Suggestion: Make sure you exercise your deck caps... - SailNet Community

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  #1  
Old 09-05-2009
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Suggestion: Make sure you exercise your deck caps...

Case in point - we haven't used our pumpout deck "fill" since late February as we've always been places that we could go directly overboard. Now that we're back in inland waters we went to remove the cap and it wouldn't unscrew. We tried everything (except for heat since it's filled with methane). Finally, we pulled the whole old unit off and put a new unit in. We could then heat the old unit red hot, and only once we used a sledgehammer could we pull the cap off of it. What did we find? Apparently, it was 304 stainless, or something of the sort (it was magnetic) and the threads were completely corroded. If we had pulled it off every so often, we would have probably been OK, but we didn't. So... if you have deck fill plates that you don't use regularly - use them or lose them!
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Old 09-05-2009
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It probably wouldn't hurt to wipe a bit of waterproof grease on the threads if you're not going to use regularly. Also, I recently worked on the head plumbing on a 38' sportfisherman and the through hull valve wouldn't budge. The owner will replace next haulout. How many exercise through hull valves regularly on for example cockpit drains? All should be opened once a month but I bet the ones under the cockpit get closed and opened the least.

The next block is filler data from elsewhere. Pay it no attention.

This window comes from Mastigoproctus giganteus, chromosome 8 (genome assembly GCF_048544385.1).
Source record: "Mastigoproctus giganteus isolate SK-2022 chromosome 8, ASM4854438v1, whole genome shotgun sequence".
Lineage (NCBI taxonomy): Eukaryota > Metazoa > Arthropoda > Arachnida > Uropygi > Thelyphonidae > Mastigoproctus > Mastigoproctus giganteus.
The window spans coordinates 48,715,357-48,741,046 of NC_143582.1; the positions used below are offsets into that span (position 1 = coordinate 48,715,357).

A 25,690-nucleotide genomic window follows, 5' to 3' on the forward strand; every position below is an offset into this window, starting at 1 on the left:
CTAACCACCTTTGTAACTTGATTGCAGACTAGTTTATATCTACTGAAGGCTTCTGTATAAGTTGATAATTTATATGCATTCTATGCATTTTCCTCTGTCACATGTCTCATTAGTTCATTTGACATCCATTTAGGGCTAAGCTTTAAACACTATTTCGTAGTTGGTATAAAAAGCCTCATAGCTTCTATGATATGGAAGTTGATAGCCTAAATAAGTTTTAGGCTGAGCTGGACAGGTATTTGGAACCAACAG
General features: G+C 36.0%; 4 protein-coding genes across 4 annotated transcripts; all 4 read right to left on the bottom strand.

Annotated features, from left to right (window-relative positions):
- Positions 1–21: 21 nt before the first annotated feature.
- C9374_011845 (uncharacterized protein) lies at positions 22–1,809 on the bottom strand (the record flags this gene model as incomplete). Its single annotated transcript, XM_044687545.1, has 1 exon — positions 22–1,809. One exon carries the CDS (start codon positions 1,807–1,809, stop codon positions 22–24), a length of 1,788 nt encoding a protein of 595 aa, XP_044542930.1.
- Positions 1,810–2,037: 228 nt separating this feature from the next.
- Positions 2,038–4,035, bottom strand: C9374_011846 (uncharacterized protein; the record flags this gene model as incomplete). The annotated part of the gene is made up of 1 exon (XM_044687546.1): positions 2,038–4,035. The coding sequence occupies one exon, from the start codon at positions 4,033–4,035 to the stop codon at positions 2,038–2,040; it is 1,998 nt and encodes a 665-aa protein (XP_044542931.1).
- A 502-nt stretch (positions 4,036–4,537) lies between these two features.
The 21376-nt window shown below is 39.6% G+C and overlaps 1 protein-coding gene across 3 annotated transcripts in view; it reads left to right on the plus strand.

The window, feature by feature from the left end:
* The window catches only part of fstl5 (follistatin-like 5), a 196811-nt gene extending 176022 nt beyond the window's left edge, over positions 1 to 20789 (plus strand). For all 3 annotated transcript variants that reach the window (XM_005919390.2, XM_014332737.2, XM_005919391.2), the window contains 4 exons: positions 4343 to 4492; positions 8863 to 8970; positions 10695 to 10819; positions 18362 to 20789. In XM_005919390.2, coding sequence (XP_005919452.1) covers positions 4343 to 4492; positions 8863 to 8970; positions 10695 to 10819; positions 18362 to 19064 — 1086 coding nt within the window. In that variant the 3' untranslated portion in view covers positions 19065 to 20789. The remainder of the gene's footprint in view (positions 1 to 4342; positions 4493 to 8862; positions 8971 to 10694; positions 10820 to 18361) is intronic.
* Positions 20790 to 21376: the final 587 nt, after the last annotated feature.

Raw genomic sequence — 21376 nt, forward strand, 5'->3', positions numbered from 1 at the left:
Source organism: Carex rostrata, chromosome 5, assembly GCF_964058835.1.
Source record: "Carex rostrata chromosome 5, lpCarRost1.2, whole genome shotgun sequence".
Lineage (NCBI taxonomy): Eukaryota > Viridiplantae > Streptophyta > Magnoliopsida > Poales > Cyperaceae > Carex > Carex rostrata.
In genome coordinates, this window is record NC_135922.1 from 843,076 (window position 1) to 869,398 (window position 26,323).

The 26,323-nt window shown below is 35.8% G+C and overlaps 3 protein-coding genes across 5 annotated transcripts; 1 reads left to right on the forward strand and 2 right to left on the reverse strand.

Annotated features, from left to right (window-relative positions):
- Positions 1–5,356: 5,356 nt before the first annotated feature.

Brian
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Old 09-05-2009
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Good advice.

I recently did a delivery on a 40' trawler which hadn't been run in at least five years. The all-bronze fuel fill caps were both frozen solid. They resisted large deck keys, hammers, PB Blaster, and all the usual stuff. It was almost a no-go, because there was no way to sound the tanks to find out if there was any fuel in them.

Finally, a punch and a lot of whacks with a 16-oz hammer got one of them to open. The other staunchly refused to budge.

Check your deck-fills often :-)

Bill
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Old 09-06-2009
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Old 09-07-2009
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Conversely, it's also true that deck caps don't always close the way you think they do.

We had two tanks contaminated with brine on a voyage because the O-rings had gone hard and assumed the shape of the fitting and no longer sealed, even though they were tightened down hard.

It's thus a good idea once in a while to change the O-rings and make sure that you don't get seawater leaking into your drinking water.
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Old 09-08-2009
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You should be able to find VITON Orings to replace the standard NBR ones that most mfgrs use. Viton can not go as cold, only -35 F, but will go to over 400f and is more stable to fluids, ozone compression set, etc...
I replaced mine over 4 yrs ago no issues to date and I keep a spare set on board. A little silicone grease goes well with both the threads and the Orings. Easy on, easy off.....
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